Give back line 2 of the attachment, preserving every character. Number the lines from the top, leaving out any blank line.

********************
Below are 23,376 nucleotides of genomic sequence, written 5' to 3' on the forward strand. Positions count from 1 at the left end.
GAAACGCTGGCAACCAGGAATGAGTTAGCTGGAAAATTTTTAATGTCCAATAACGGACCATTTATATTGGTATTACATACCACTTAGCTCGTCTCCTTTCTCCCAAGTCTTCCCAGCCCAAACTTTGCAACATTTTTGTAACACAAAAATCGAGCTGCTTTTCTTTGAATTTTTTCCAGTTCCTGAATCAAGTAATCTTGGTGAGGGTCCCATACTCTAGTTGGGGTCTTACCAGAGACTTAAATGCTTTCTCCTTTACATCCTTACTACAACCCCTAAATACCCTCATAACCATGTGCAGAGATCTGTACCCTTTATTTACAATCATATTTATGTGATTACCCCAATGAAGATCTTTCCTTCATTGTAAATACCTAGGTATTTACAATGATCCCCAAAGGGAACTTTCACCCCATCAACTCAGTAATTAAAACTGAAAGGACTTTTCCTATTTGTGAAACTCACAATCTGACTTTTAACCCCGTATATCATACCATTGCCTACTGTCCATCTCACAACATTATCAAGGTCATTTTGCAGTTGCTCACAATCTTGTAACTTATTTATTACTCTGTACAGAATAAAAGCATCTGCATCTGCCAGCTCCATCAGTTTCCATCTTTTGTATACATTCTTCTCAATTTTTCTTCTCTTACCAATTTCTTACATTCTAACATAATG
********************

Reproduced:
GAAACGCTGGCAACCAGGAATGAGTTAGCTGGAAAATTTTTAATGTCCAATAACGGACCATTTATATTGGTATTACATACCACTTAGCTCGTCTCCTTTCTCCCAAGTCTTCCCAGCCCAAACTTTGCAACATTTTTGTAACACAAAAATCGAGCTGCTTTTCTTTGAATTTTTTCCAGTTCCTGAATCAAGTAATCTTGGTGAGGGTCCCATACTCTAGTTGGGGTCTTACCAGAGACTTAAATGCTTTCTCCTTTACATCCTTACTACAACCCCTAAATACCCTCATAACCATGTGCAGAGATCTGTACCCTTTATTTACAATCATATTTATGTGATTACCCCAATGAAGATCTTTCCTTCATTGTAAATACCTAGGTATTTACAATGATCCCCAAAGGGAACTTTCACCCCATCAACTCAGTAATTAAAACTGAAAGGACTTTTCCTATTTGTGAAACTCACAATCTGACTTTTAACCCCGTATATCATACCATTGCCTACTGTCCATCTCACAACATTATCAAGGTCATTTTGCAGTTGCTCACAATCTTGTAACTTATTTATTACTCTGTACAGAATAAAAGCATCTGCATCTGCCAGCTCCATCAGTTTCCATCTTTTGTATACATTCTTCTCAATTTTTCTTCTCTTACCAATTTCTTACATTCTAACATAATG